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A new photo book celebrates the very Jewish cafeteria culture of a vanished New York

(New York Jewish Week) – Back in 1975, Marcia Bricker Halperin had just graduated from Brooklyn College with the dream of becoming a professional photographer when she stepped into the Flatbush outpost of Dubrow’s, a cafeteria-style restaurant, for a warm cup of coffee. 

It was there that inspiration hit. “I was wonderstruck,” Halperin writes in the introduction to her new book of photographs, “Kibbitz & Nosh: When We All Met at Dubrow’s Cafeteria,” describing the “cavernous” space with mirrored walls and a mosaic fountain. “It was the most idiosyncratic room I had ever seen.”

“I sensed it was a vanishing world on its last legs, and that impelled me to document it,” she continues. “On many visits, the tables were empty, sans a painterly still life of condiment bottles and jars in the morning light. I also perceived cafeterias as places that embodied a secular Jewish culture, something that was of great interest to me.”

“I attended a lecture by Isaac Bashevis Singer, who was billed as an “Outstanding Anglo -Yiddish” author, at the Brooklyn Jewish Center on Eastern Parkway in Crown Heights,” Bricker Halperin writes in the introduction. “I adored his short stories, many of which were set in cafeterias, and I regret never finding the nerve that day to tell him about my own cafeterianiks.” (Marcia Bricker Halperin)

Halperin was prescient: She started photographing these once-ubiquitous eateries one decade before the final Dubrow’s location in the Garment District would close in 1985. The chain’s first location was founded in 1929 on the Lower East Side by Benjamin Dubrow, a Jewish immigrant from Minsk. By the mid-twentieth century, the family-owned company expanded throughout Brooklyn, Manhattan and Miami Beach, with ownership passing to the second generation, and then to the third. In Dubrow’s prime, a stop at one of the cafeterias was practically required for politicians such as John F. Kennedy and Jimmy Carter.

Nearly 50 years after her first visit, Halperin’s new book is a tribute to this now-defunct New York City cafeteria culture and the characters she met during the five years she regularly photographed there. The compelling 152-page book features her original black-and-white photos along with essays from Pulitzer Prize–winning playwright Donald Margulies and Jewish American historian Deborah Dash Moore.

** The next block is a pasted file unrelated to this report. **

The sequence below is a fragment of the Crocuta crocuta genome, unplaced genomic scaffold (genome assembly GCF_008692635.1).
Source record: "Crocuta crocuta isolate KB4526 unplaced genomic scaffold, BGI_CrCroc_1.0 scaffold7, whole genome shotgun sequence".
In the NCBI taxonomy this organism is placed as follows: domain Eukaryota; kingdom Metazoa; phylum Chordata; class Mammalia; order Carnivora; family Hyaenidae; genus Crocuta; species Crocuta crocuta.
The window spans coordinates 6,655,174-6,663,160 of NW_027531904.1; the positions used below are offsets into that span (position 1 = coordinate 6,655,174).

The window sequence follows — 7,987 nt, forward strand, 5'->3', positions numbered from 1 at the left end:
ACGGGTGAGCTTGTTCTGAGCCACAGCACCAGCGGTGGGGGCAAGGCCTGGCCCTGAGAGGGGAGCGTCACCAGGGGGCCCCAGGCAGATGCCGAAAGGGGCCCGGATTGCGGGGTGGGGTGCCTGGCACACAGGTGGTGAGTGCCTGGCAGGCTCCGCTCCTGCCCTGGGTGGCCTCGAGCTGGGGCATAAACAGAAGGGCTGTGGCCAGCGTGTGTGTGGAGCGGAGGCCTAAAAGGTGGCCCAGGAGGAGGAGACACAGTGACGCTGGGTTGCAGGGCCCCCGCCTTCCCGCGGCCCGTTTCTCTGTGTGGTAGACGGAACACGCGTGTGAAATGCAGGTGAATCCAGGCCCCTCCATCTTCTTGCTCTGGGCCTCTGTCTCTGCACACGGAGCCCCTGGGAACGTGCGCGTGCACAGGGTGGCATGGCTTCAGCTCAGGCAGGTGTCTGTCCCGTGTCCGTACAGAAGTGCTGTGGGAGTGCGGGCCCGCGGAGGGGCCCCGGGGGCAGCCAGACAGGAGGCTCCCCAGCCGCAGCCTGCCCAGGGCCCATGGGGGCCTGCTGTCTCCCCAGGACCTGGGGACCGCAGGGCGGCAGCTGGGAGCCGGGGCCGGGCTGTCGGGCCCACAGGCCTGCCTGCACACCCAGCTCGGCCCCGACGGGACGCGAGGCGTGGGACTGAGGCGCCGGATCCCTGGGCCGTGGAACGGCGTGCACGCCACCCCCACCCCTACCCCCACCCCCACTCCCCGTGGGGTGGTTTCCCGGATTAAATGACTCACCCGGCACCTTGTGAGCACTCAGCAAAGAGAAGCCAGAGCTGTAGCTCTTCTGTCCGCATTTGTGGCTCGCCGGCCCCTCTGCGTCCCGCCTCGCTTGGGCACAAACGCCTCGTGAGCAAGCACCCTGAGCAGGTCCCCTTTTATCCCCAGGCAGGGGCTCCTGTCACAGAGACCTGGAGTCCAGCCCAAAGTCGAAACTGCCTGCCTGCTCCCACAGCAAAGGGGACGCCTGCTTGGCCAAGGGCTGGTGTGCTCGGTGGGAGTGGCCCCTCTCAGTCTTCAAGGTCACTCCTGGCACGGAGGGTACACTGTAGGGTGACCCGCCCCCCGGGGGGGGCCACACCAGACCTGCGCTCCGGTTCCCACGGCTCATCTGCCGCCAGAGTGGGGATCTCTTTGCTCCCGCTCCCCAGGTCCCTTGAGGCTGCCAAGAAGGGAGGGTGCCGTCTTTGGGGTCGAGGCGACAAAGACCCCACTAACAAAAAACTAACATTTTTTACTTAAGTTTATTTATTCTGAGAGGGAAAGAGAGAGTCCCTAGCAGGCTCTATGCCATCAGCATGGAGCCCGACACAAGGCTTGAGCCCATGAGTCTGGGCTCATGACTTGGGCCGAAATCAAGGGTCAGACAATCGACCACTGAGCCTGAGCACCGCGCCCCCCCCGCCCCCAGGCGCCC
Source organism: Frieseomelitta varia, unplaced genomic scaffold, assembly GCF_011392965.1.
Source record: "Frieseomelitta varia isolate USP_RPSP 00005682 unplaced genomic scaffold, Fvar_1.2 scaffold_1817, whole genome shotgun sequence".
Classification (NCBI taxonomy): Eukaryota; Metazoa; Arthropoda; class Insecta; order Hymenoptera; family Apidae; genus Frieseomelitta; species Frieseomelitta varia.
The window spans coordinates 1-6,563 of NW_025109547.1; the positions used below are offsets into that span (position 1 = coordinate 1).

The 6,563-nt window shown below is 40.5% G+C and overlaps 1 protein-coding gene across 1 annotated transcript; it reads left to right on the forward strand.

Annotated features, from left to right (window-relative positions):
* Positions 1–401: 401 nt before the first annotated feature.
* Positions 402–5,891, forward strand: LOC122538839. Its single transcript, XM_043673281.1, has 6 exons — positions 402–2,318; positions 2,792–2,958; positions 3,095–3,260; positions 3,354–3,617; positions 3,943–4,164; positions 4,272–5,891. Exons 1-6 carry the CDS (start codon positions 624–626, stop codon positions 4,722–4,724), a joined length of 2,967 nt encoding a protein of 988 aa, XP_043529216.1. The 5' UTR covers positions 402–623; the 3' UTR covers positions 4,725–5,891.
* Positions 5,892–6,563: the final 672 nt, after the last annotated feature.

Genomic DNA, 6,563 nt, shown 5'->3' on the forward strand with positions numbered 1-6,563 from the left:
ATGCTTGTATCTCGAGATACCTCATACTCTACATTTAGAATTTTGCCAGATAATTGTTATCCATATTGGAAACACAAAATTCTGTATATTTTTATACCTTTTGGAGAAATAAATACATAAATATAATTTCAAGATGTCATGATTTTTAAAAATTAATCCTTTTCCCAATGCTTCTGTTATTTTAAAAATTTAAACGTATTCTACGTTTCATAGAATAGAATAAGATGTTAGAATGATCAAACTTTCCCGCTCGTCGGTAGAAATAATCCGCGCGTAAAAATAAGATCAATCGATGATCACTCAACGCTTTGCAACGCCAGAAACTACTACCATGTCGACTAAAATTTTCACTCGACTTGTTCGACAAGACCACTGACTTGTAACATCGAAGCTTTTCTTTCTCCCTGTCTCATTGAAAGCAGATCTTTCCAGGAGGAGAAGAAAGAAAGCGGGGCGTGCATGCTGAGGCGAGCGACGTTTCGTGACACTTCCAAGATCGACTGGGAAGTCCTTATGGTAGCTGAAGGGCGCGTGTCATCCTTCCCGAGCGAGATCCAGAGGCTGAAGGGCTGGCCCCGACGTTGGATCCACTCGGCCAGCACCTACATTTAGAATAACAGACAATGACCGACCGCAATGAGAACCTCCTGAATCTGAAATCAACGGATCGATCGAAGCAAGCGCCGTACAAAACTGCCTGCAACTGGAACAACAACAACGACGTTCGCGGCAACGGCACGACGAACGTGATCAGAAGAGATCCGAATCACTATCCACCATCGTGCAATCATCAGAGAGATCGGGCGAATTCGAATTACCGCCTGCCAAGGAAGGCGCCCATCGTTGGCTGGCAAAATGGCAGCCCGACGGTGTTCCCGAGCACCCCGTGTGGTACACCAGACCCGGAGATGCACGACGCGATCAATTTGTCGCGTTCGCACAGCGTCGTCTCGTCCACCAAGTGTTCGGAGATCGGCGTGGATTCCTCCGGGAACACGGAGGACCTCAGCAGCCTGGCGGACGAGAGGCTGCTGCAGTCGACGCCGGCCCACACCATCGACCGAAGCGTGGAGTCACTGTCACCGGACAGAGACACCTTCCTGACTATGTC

“Although Jews were not the only ones to patronize cafeterias, they preferred them as inexpensive places to hang out to bars, which often attracted an Irish immigrant or working-class clientele,” Moore writes in her essay, titled “See You at Dubrow’s.” “By the 1930s, cafeterias were part of the fabric of Jewish neighborhood life in New York City, a welcome alternative for socializing to cramped apartments, street corners, or candy stores.”

Now living in Park Slope and retired from a career as a special education teacher, Halperin talked with the New York Jewish Week about the city’s lost cafeteria culture and what inspired her to capture it with her camera. 

This interview has been edited for length and clarity.

New York Jewish Week: You took these photos nearly 50 years ago. What made you decide to publish them now? 

Marcia Bricker Halperin: In the 1970s, there was such good feedback on the work. I was given a show, I was collected by a few people, I had a photo in The New York Times. People wrote me letters in the mail: “Ms. Bricker, I’m interested in buying one of your photos.” At the time, I was in a project called the CETA artists project, a federally funded arts project in the ’70s where I was paid to be a photographer. It was very much like the [Depression-era] WPA project, but one of the great differences with the CETA project was anything you shot, you owned. 

So I continued photographing changing New York during those years — some of it by assignment for nonprofit organizations that I worked with, like the Jewish Museum and an organization in Brighton Beach that was resettling the Soviet Jews that were arriving in the ’70s. They wanted photographs to help both the Soviet Jews understand American life and the old Jewish population in Brighton Beach understand Russian life. What a great opportunity!

I was going to be an artist and I did adjunct teaching and different things to make it work. I kind of fell into teaching high school photography and then, from there, I fell into teaching special education — that took over. Thirty-five years later, I retired from teaching. The day after I retired, I took out my negatives and my photography stuff and bought a scanner and all kinds of printers and things. 

So, I was a photographer once upon a time and then taught for many years and, overnight, I became one once again.

A man reads the Forvertz newspaper in Yiddish. (Marcia Bricker Halperin)

How did it feel to see these photos again? Had you developed any of them before?